In effect, their argument is, “Let’s kill the baby because it might make the mother feel bad. It makes no difference that infertile couples will be deprived of the opportunity to love and cherish a child or that the child could grow up and lead a happy, productive life. Birthmom’s fragile feelings might be hurt if we allowed that to happen.” It gives me great pleasure to report that the firestorm of criticism ignited by this article has fractured the fragile feelings of both the authors of the article and the editor of the Journal of Medical Ethics. See, e.g. Christopher Smith, “Premeditated Murder of Newborns,” The Washington Times,, and Wesley J. Smith, “ ‘Bioethicist’ Upset by Public Criticism of ‘After-Birth Abortion’ Idea,”

This is just a tempest in a teacup, isn’t it? After all, Giubilini and Minerva are just a lunatic fringe, aren’t they? Afraid not. Look at this article from the web: William Saletan, “After-Birth Abortion: The Pro-Choice Case for Infanticide,” Slate,, and Mark A. Thiessen, “Planned Parenthood’s Defense of Infanticide,” The Washington Post, It seems that the Florida Legislature is considering a bill to require abortionists to try to save the lives of babies who accidentally get born alive when they botch the abortion (See CS/CS/CS/HB 1129 - Infants Born Alive,, and Planned Parenthood is opposing the measure.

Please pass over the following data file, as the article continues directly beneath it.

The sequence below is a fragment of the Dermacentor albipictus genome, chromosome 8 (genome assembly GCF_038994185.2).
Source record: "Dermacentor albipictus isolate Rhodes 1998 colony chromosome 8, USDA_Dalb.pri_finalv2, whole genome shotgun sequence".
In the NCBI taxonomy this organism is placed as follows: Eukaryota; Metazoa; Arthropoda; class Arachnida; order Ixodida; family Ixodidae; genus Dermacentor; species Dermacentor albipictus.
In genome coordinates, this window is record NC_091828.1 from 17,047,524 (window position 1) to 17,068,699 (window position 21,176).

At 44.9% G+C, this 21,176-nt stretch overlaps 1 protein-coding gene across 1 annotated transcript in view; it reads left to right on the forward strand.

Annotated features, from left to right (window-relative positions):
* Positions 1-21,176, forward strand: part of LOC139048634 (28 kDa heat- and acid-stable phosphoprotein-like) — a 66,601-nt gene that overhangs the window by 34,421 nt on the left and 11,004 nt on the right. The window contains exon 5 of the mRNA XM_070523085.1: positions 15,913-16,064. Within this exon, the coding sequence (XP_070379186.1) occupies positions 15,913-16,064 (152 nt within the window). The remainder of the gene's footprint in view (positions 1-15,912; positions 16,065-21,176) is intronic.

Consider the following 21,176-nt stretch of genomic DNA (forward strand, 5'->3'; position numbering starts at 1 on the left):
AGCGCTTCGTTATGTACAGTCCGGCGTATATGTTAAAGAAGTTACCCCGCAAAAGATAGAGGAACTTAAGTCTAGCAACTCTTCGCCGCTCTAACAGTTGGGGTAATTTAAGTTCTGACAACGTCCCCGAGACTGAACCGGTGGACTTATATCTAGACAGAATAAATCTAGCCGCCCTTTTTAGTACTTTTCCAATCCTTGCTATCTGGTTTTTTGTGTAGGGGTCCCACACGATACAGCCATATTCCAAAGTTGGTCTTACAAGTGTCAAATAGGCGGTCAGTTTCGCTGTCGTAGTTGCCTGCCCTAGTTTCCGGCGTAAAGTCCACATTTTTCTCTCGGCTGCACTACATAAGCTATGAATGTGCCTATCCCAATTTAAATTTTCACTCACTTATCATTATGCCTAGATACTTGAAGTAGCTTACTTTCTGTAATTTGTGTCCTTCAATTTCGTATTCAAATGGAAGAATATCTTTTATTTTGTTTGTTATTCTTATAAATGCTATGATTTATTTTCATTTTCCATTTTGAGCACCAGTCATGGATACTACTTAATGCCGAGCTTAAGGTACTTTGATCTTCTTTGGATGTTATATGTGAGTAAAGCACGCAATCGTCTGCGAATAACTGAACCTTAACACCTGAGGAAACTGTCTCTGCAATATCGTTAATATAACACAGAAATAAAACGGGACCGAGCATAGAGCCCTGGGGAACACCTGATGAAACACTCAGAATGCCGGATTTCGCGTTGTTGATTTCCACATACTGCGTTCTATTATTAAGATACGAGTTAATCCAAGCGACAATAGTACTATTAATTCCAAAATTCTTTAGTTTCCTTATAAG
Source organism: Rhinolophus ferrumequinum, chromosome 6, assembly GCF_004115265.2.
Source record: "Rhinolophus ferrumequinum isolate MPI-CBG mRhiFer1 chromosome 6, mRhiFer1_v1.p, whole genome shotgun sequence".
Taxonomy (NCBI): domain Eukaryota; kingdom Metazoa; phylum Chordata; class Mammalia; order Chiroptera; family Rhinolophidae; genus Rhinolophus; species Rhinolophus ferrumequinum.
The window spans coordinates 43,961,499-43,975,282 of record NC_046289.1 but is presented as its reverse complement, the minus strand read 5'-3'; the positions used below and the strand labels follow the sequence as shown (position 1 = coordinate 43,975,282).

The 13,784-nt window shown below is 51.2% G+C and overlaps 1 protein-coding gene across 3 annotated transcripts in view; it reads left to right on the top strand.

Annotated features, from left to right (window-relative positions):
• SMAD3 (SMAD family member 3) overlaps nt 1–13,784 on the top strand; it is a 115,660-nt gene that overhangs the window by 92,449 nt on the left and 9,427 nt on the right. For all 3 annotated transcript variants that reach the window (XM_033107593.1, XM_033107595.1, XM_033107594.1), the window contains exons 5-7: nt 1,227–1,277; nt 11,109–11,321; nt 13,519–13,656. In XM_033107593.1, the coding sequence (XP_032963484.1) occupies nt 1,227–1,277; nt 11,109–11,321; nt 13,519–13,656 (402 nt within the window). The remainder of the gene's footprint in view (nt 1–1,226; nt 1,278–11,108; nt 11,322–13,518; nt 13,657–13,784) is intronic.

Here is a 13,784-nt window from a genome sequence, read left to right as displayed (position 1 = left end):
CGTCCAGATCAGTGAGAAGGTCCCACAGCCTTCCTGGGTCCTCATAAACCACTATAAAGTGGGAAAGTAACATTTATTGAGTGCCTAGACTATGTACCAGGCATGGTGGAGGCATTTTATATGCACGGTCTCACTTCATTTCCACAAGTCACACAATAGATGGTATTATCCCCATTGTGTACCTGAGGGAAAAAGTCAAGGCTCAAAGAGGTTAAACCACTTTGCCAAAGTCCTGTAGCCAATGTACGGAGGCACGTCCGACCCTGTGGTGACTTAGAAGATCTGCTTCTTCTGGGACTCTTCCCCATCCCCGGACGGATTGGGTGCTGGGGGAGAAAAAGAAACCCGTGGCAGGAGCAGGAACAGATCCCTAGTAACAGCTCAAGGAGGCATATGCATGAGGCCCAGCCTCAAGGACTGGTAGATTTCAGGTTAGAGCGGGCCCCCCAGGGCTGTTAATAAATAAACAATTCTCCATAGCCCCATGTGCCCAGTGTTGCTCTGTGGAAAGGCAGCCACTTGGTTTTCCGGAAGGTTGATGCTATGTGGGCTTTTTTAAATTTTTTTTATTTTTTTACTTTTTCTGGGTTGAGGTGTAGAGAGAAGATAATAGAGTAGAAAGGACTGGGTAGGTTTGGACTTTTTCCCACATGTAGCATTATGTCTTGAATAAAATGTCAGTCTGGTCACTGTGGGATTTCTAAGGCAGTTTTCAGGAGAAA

The ball started rolling down the hill with the advent of birth control (not a bad thing in itself if we could have stopped the ball at that point). Then it started picking up speed when Roe v. Wade legalized first trimester abortions. We started putting on the brakes with partial birth abortions, and we’re trying to keep pressure on the brakes by requiring abortionists to try to save the lives of infants who are accidentally born alive as a result of a botch abortion. But there are those out there who want to apply pressure to the gas pedal and move on down the hill toward infanticide.  It would be nice if the drunkard could be right just this one time and we can stop any time we want to.

Sunday, February 23, 2014